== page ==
By Nick Barrett
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France’s mass movement beats back neo-liberalism

This article is over 18 years, 3 months old
After two and a half months of struggle the mass movement of students, high school students and workers has forced the French government to abandon its youth employment scheme (CPE).
Issue 1996
Young people on the streets against the CPE
Young people on the streets against the CPE (Pic: Photothèque Rouge /Photothèque Rouge/JMB.)

After two and a half months of struggle the mass movement of students, high school students and workers has forced the French government to abandon its youth employment scheme (CPE).

French prime minister Dominique de Villepin announced on Monday of this week the withdrawal of the scheme in what is a crushing defeat for the right.

The student organisations and the unions are the winners. This is a victory for mass mobilisation and grassroots organisation.

Despite the government’s attempts to divide and repress the mobilisation on the streets, the movement went from strength to strength.

The mobilisations widened the split between Villepin and home secretary Nicolas Sarkozy—rivals for next year’s presidential elections—with Sarkozy trying to put himself across as the politician ready to compromise.

Even former president Valery Giscard d’Estaing—architect of the liberal European constitution project defeated in last year’s referendum—called for the withdrawal of the scheme.

The bosses, faced with the student pickets of railways and roads and worried about the danger of the development of a mass strike movement among workers, pushed president Jaques Chirac and Villepin to back down.

A national student coordinating committee led the movement. It was built on a system of delegates elected university by university, school by school. It met every weekend to decide on the way to build the movement and carry it forward.

The CPE was a direct attack on workers’ basic rights. This meant the unions opposed it from the start.

Being able to sack someone without legal justification during a two year period was also a direct threat to the future trade union bases in the workplace. The government and Villepin’s refusal to negotiate meant that only the withdrawal of the CPE was acceptable.

A message from the French strike movement: ‘We have won and so can you’
  Read More

The withdrawal of the CPE follows the referendum victory against the European constitution last year and has left the government groggy. For the next few months it is on thin ice, the slightest neo-liberal counter reform could spark off a reaction in one sector or another.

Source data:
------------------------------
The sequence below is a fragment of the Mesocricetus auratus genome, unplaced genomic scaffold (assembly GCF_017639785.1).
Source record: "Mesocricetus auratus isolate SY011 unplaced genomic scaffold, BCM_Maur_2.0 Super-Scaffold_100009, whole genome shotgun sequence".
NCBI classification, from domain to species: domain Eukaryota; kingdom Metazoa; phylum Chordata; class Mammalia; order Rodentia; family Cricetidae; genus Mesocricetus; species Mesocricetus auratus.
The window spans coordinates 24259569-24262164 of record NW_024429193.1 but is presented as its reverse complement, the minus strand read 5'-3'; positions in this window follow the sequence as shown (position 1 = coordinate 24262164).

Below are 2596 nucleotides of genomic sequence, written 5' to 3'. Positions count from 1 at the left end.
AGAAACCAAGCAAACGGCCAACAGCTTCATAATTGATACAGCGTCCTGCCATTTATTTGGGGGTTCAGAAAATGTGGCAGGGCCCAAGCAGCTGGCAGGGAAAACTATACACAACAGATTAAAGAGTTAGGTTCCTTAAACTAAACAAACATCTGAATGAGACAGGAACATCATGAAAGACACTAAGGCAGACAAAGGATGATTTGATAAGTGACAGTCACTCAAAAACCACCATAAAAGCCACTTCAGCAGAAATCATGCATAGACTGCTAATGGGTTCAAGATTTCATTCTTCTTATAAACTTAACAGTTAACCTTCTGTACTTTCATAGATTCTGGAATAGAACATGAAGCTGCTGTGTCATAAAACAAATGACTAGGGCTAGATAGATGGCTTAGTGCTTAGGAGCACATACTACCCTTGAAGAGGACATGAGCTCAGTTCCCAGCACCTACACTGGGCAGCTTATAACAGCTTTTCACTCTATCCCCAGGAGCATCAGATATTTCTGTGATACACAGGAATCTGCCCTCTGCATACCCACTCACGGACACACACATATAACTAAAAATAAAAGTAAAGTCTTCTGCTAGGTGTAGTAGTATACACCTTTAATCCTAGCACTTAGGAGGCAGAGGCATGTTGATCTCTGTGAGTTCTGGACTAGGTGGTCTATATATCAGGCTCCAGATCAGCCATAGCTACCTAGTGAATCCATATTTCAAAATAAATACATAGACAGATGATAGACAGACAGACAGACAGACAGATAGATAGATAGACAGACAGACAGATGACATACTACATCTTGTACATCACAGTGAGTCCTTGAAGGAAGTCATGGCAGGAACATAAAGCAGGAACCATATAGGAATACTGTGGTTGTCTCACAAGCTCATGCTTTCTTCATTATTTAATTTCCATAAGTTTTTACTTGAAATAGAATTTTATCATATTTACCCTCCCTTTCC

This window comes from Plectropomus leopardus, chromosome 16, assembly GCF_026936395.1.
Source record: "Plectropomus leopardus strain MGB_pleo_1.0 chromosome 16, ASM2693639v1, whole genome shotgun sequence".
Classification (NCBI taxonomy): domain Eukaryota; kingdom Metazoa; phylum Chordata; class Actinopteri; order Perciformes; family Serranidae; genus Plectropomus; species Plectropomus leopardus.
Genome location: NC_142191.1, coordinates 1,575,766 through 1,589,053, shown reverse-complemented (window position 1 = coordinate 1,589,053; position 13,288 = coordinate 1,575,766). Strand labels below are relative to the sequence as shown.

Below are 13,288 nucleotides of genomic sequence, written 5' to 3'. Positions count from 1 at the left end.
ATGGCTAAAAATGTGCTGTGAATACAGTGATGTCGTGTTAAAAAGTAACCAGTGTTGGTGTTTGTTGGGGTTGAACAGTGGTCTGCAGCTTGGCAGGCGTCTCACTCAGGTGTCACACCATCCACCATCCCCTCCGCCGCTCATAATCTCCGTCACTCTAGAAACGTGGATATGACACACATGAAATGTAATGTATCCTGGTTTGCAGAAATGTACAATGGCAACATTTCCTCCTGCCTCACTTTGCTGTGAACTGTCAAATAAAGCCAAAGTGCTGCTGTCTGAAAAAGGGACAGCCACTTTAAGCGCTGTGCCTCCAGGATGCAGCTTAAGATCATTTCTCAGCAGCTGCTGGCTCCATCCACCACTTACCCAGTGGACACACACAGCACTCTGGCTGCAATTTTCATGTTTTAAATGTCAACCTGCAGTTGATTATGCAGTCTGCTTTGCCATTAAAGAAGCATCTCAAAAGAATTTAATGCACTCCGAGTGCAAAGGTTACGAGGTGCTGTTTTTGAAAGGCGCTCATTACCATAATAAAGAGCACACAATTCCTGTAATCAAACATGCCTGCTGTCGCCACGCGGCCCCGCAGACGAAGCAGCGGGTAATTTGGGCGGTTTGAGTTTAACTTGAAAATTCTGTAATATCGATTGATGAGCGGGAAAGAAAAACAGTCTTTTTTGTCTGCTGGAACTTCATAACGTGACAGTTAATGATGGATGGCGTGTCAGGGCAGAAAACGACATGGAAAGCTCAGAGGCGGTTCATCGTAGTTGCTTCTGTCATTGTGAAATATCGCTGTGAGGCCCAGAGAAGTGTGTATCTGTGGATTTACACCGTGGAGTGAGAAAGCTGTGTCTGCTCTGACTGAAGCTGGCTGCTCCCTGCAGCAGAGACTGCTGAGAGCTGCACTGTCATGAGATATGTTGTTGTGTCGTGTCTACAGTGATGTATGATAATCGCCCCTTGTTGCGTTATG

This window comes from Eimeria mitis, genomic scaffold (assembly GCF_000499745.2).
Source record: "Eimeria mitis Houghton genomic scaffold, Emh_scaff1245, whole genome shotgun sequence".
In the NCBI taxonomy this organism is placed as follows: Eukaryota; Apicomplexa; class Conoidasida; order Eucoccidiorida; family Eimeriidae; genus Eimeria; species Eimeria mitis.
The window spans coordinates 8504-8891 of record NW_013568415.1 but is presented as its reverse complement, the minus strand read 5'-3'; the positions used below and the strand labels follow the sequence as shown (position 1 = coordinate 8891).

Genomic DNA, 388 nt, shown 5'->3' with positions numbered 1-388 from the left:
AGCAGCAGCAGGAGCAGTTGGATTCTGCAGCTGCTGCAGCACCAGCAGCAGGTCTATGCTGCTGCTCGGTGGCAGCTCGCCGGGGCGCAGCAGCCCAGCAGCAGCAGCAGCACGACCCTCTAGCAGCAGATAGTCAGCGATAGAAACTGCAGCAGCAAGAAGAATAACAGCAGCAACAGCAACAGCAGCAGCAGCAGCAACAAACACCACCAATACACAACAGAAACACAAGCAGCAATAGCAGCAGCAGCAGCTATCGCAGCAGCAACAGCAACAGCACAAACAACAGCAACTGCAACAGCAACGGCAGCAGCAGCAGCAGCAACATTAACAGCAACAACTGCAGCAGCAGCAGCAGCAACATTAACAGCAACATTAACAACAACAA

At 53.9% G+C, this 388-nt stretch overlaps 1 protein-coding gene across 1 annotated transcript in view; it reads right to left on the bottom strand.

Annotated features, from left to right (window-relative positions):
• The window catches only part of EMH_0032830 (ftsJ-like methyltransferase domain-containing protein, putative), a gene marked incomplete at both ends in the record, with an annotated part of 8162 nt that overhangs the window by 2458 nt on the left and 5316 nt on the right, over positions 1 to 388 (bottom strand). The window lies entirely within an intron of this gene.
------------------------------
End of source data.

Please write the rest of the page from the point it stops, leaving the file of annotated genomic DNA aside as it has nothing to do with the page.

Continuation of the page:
However, this is not the end of the story. The “equal opportunities law” scandalously remains. It legislates for apprentices to work at the age of 14, and for night work from the age of 15—a real return to the 19th century.

It also includes compulsory military service for young people identified as “repeated delinquents”. The small business version of the CPE, the CNE, which contains the same loophole that allows employers to sack workers without reason in businesses with less than 20 employees, is untouched. Villepin declared that he intends keeping these laws.

In reply, the student coordination has called for continuing the movement to obtain full satisfaction.

The CGT trade union leader, Bernard Thibault, has already announced that the battle against the CNE must start. He has fixed the traditional May Day demonstrations as the first major test.

FO, another union federation, has also warned that the CNE is unacceptable.

The main student union, UNEF, has called on students to continue the fight, and, although often outflanked on the ground by the coordinating committee, their spokesperson, Bruno Julliard, has become a national figure.

Other student organisations, under pressure with the approach of the end of year exams, have called on students to lift the pickets on the universities. But even after the government retreat, on Tuesday 30 out of 84 universities were still partially or totally blocked.

Crisis for the left and the right

The left has come out of the movement stronger, but most people in a Libération newspaper opinion poll don’t see much difference between the Socialist Party (SP) programme and the Tories.

The right are massively unpopular.

Both president Chirac and prime minister Villepin have only 25 percent approval ratings.

Discredited by their manoeuvres it is difficult to see any future for them, and Villepin may not last much longer as prime minister.